But how could I replicate this in the digital classroom? There has been a tendency to think that this needs to be done through digital tools. But if the non-digital class can be based on mixed media then why not the digital, too? Why must the digital classroom be paperless? It felt like digital fatigue had hit both me and the students in the second half of the semester in Autumn 2020. Discussions with personal tutees and other students had made me increasingly aware that recorded lectures were taking a lot of time and energy both to produce and consume. As History UK’s Pandemic Pedagogy Handbook observed ‘screen-time and remote interaction have a cumulative effect; the result is mentally and physically draining’.

My first-year students had a ‘how to respond to your feedback’ seminar coming up for their academic skills module and I wanted to think more creatively about how to get them to engage with the department’s writing guide. I decided that breaking it down and asking students to create a zine relating to the section that they had been assigned would help them to process the complex information written down in the guide and get them to think about how to communicate this in a creative manner. Students were sent class instructions through our VLE (see below).

Here is a picture of one zine and the page from LJMU’s History Guide it refers to.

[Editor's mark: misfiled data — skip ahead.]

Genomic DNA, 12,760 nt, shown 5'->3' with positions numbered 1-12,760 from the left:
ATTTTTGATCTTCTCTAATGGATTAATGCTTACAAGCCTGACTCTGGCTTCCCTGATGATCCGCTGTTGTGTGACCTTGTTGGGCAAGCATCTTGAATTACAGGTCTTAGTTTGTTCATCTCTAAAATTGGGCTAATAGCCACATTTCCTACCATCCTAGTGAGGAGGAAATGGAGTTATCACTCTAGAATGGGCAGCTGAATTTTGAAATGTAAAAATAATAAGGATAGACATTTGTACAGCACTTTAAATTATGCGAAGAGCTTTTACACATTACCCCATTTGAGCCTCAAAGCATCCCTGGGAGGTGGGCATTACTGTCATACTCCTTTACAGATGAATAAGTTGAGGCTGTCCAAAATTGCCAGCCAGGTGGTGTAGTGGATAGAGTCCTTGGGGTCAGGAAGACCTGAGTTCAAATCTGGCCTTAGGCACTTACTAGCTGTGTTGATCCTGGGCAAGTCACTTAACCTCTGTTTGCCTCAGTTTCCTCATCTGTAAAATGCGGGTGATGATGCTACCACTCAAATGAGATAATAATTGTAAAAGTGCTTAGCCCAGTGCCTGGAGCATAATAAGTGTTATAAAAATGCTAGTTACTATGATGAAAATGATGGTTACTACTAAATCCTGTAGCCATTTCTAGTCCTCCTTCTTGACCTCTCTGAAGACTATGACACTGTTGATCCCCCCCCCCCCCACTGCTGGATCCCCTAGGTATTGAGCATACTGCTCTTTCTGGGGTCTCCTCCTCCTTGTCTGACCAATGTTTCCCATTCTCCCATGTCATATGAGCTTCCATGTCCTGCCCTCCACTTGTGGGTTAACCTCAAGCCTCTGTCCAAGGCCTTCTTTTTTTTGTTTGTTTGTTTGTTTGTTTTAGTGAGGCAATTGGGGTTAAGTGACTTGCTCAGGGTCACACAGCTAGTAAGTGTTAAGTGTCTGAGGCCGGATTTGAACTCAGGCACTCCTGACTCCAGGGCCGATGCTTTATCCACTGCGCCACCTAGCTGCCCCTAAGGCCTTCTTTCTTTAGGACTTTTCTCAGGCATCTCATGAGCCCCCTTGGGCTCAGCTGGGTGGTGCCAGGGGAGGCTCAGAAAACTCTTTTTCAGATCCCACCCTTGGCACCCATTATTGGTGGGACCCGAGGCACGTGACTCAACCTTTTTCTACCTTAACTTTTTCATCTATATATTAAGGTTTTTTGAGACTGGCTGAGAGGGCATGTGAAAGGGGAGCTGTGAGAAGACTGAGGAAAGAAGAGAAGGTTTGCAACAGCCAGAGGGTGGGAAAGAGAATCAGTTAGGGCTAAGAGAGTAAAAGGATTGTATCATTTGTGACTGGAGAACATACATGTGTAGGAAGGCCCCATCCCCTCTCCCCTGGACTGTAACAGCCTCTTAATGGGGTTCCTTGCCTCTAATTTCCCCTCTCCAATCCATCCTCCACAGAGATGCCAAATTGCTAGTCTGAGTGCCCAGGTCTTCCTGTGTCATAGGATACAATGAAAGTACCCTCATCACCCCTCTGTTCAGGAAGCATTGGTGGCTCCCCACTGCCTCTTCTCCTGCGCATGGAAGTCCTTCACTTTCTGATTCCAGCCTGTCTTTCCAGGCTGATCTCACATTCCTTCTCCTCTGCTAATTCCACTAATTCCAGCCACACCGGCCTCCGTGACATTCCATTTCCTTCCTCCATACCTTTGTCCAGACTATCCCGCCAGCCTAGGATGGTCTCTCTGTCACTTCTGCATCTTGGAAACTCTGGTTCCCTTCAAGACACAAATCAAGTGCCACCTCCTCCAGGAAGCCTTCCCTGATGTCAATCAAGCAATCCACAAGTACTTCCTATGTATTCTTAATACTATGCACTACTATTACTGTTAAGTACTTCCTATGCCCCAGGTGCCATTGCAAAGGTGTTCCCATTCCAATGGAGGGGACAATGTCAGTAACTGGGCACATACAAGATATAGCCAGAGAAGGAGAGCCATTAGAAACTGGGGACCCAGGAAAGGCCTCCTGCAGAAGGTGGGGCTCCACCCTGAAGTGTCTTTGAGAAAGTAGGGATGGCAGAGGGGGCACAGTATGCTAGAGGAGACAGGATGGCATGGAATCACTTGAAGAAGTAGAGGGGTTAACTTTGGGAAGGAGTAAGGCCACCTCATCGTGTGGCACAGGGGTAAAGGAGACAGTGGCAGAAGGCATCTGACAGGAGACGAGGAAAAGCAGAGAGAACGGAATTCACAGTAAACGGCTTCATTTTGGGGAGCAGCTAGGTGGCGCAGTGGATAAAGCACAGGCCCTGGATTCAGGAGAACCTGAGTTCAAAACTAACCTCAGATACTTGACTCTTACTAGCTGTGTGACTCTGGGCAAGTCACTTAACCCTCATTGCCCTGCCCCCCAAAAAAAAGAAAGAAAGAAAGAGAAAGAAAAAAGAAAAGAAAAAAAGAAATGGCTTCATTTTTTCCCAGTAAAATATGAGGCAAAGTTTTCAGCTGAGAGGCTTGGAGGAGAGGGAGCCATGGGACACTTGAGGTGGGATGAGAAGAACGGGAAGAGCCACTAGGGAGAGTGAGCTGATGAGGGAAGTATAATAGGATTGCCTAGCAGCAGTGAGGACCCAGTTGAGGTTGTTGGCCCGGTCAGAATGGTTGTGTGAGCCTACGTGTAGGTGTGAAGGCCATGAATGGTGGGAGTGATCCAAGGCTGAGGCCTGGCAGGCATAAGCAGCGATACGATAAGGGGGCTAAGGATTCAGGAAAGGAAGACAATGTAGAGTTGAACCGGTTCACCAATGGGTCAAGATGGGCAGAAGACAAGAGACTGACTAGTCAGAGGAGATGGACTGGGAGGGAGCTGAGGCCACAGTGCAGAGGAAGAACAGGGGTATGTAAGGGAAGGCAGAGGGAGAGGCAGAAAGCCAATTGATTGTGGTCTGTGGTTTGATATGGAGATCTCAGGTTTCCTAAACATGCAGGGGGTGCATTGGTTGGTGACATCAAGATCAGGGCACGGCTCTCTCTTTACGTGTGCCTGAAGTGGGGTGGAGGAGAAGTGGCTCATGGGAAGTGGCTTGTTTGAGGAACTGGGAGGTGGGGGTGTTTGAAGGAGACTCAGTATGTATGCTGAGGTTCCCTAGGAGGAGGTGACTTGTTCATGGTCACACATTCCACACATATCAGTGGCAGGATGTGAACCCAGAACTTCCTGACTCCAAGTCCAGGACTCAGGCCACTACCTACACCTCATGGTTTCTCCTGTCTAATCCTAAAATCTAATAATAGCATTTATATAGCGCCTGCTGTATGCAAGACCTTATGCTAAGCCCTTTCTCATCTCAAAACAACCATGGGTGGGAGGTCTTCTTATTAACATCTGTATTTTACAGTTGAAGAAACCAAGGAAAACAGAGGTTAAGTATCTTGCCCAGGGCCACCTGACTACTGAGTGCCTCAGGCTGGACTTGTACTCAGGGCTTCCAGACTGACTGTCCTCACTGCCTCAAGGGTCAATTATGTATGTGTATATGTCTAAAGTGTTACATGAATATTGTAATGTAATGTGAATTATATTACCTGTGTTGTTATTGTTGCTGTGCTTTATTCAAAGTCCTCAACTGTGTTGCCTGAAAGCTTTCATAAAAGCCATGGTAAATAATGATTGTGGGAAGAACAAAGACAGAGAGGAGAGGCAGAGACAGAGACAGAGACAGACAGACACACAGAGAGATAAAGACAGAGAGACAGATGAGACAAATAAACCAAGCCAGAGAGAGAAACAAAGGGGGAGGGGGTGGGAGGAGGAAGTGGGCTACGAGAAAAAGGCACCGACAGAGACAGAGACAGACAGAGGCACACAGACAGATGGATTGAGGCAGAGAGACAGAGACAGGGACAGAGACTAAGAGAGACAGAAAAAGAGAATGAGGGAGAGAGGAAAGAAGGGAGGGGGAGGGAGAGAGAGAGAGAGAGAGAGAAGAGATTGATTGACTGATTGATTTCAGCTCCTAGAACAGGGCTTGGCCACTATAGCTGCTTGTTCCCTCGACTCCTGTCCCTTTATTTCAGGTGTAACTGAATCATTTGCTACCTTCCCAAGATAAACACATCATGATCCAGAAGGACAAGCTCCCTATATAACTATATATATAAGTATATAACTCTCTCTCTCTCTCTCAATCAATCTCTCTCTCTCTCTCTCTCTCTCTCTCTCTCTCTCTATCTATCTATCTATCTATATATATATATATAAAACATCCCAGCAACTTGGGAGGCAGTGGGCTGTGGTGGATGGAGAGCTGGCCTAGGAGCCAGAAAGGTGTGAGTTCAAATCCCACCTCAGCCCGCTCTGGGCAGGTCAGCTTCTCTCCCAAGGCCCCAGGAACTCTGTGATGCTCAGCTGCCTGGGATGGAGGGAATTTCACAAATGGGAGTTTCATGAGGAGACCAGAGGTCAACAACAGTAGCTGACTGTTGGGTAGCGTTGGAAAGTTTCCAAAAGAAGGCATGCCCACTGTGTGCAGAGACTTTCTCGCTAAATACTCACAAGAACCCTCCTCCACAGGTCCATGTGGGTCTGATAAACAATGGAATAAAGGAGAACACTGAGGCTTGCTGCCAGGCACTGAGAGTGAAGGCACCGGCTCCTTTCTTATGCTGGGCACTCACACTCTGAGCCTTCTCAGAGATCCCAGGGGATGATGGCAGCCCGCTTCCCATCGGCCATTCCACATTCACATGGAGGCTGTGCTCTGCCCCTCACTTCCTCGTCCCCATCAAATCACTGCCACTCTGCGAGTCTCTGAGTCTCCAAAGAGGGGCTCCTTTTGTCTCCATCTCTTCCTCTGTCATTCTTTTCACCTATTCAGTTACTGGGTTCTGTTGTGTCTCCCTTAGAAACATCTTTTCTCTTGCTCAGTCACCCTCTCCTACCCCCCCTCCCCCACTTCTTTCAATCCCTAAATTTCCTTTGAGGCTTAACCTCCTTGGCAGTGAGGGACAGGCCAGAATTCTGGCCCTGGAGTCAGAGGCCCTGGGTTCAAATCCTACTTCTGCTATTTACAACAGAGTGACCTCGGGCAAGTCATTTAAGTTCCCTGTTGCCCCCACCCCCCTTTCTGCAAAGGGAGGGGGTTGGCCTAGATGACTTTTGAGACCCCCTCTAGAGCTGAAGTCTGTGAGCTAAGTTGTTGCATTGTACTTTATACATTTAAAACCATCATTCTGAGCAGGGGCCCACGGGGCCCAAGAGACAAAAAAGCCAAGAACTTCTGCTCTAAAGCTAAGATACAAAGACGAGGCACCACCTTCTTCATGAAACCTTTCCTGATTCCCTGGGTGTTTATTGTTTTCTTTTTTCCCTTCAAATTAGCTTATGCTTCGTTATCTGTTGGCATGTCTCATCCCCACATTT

Here is a picture of one zine and the page from LJMU’s History Guide it refers to.

Students reported that the exercise encouraged them to read the material differently by emphasising the need to break it down and to think about how to display the guide’s information. They enjoyed the idea that the exercise was for a wider audience and not just them reading through the guide on their own. At the end of the session, contributions were sent to me and put into a PDF.

Handwriting and hand drawing can improve people’s ability to remember. Hetty Roessingh, for instance, has noted that handwriting notes and sketching has enhanced her students ‘understanding and remembering’ by encouraging them to make ‘personal connection’ through ‘creative thought’.  Roessingh continues that ‘hand-written notes matter and endure over time.’ Asking students to do paper-based creative exercise also changes the embodied experiences of digital learning. It encourages the eyes to look down and focus on the task, minimising screen time during a seminar.

The picture above shows a mind map illustrating one approach taken by students.

The picture above shows a mind map illustrating one approach taken by students.